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African exports to drop by half?

Published date:
Monday, 02 March 2009

African exports are set to drop by half as Europe and America roll out rescue packages to their bankrupt corporations with inward-looking trade policies, analysts said.

The drawdown is expected to come from America's insistence on using its rescue package money to buy local and ongoing labour market restrictions in Europe.

African exporters are likely to be hit hardest by the buy American clause in US President Barack Obama's stimulus package, which requires firms benefiting from the rescue money to source their raw materials from the domestic market.

Swaziland is a major textile exporter to the US markets and is also heavily benefiting from that country's Africa Growth Opportunity Act (AGOA). The country also exports a significant proportion of goods to the European Union.

Chileshe Mulenga, an analyst with the Institute of Economic and Social Research at the University of Zambia, says these clauses will hit African exporters of primary goods to Europe and America hardest because they amount to new non-tariff barriers to trade.

Interviewed by journalists attending a workshop on business and economics reporting facilitated by the Commonwealth Secretariat in Zambia recently, Mulenga said, "should America go ahead to implement this policy, African exports to the US market will drop by half and gains that the continent has recently made under the African Growth Opportunity Act (AGOA) reversed".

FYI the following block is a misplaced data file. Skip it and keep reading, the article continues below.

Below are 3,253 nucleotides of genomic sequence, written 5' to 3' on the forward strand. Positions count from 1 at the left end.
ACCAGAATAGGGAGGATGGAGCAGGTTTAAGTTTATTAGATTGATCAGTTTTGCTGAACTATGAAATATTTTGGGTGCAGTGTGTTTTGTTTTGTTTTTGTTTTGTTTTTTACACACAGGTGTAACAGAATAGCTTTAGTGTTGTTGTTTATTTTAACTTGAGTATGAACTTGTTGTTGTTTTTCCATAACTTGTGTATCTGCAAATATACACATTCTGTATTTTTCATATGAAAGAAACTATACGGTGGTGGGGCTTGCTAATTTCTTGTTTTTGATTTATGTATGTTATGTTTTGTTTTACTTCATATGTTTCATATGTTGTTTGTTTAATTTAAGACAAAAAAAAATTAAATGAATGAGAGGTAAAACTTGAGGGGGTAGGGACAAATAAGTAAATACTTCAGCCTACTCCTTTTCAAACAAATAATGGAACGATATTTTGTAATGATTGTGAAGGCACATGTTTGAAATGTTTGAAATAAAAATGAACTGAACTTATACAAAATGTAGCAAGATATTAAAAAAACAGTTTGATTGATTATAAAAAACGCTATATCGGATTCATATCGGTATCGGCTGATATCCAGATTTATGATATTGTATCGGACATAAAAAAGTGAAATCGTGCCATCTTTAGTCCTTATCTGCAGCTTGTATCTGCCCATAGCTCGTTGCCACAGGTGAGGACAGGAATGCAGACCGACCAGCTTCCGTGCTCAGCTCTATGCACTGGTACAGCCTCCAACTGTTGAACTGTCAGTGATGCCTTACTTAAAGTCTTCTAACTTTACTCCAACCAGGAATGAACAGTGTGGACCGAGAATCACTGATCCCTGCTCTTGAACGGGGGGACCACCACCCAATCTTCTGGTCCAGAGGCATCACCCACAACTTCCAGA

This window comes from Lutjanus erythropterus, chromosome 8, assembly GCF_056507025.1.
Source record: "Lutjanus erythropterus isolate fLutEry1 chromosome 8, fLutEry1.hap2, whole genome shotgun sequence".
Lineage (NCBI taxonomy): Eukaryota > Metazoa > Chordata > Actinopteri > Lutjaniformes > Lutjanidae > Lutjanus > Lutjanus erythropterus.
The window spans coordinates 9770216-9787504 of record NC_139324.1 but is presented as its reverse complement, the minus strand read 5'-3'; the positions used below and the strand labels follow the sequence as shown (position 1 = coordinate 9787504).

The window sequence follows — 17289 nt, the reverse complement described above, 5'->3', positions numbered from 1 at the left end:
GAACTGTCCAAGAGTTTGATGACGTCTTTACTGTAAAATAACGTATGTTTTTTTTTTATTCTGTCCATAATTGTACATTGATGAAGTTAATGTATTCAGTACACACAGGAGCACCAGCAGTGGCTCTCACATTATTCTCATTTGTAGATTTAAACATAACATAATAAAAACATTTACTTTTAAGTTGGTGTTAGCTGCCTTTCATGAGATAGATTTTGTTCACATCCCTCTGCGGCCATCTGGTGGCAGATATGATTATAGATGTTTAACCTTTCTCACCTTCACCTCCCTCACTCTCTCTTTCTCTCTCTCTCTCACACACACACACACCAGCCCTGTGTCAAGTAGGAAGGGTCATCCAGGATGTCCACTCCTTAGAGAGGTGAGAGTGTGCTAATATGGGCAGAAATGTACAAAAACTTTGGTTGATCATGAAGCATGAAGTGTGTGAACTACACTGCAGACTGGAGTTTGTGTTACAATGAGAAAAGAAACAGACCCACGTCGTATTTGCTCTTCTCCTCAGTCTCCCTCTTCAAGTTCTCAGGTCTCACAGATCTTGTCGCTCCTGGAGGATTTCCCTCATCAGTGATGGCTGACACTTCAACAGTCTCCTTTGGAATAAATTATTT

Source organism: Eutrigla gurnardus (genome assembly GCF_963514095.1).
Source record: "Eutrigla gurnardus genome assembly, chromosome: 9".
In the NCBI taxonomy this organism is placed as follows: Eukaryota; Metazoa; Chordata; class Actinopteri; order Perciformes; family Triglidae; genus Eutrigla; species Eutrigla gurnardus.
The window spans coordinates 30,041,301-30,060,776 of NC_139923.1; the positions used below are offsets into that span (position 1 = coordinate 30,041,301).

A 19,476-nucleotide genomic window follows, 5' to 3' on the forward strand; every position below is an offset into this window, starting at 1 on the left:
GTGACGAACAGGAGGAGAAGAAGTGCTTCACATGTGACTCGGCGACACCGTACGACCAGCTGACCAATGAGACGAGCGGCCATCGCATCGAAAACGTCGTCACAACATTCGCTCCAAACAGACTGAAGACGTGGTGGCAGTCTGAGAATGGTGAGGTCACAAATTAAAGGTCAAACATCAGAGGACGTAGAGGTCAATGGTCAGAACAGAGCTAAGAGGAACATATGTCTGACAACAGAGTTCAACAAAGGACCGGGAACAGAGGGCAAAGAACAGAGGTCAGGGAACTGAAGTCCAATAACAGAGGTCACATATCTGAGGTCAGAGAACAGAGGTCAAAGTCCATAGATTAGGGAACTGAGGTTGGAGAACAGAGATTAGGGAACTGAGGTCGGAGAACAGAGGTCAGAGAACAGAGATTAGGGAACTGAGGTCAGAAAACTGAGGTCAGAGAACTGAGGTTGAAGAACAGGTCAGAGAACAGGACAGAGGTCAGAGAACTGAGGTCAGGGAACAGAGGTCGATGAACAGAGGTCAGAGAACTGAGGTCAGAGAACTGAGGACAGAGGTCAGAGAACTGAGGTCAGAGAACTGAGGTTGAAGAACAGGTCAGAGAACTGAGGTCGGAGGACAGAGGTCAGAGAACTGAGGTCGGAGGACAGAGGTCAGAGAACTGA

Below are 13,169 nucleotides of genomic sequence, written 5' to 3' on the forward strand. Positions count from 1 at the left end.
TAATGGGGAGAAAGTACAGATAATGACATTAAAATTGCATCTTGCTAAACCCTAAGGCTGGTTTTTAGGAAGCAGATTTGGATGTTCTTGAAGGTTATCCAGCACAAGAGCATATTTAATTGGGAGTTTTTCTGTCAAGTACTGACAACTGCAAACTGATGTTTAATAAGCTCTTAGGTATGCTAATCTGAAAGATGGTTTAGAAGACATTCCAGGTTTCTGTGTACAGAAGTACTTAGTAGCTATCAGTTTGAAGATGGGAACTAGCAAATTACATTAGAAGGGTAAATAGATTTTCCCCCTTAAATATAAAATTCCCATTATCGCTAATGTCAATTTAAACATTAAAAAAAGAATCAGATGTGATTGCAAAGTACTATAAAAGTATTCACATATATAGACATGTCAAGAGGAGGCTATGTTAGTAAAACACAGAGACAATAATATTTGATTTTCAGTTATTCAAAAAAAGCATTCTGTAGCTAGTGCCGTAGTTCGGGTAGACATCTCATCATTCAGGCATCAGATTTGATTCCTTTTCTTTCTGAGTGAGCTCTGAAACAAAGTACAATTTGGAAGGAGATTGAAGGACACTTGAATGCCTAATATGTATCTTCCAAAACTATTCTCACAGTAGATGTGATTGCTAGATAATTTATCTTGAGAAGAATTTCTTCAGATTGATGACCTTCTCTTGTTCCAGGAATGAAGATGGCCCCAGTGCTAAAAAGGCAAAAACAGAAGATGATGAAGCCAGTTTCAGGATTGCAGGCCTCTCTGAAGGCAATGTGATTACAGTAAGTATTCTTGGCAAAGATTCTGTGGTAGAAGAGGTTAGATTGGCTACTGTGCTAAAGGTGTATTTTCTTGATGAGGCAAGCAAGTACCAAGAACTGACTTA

Economists see pressure for American firms receiving their bailout funds to buy local employment as a major reversal in the drive for an open global trading regime that has been the main driver of economic growth in the developing world over the past decade.

In the same workshop for journalists, where Swaziland was also represented, Zambia's Trade Minister Felix Mutati said the country's copper exports had dipped by 40 percent since the onset of economic meltdown and is expected to deepen as countries look inwards for raw materials to run their industries.

America and Europe account for more than 60 percent of Africa's total exports, making cutbacks in the two markets economically significant.

Even more significant for African economies is the impact that the bailouts are expected to have on the flow of development aid to the continent.

With the US and western European countries having forked out more than a trillion dollars in bailout since November last year, economists reckoned that donor funds may drop by up to 40 percent.

Some economists also believe that the bailouts will deepen the flight of capital from Africa's stock markets where growth has tripled in the past eight years driven increased participation of foreign investors.

As the bailout packages are rolled out, regulation of movement of capital is expected to be more intrusive slowing down the return of investors who have recently fled African markets with the deepening bailout.

In Europe for instance, many governments have blamed the current crisis on loose regulation of the global financial system and are demanding for new framework of regulation.

Trudi Hartzenberg, an economist and executive director of the Trade Law Centre for Southern Africa (tralac) reckons that demand for a new global financial architecture poses the threat of economic nationalism with a negative impact on the developing economies.

"We should carefully interrogate demands for re-regulation whenever they are made because such demands bear the risk of reversing all the gains that have been recently made in freeing trade," she said.

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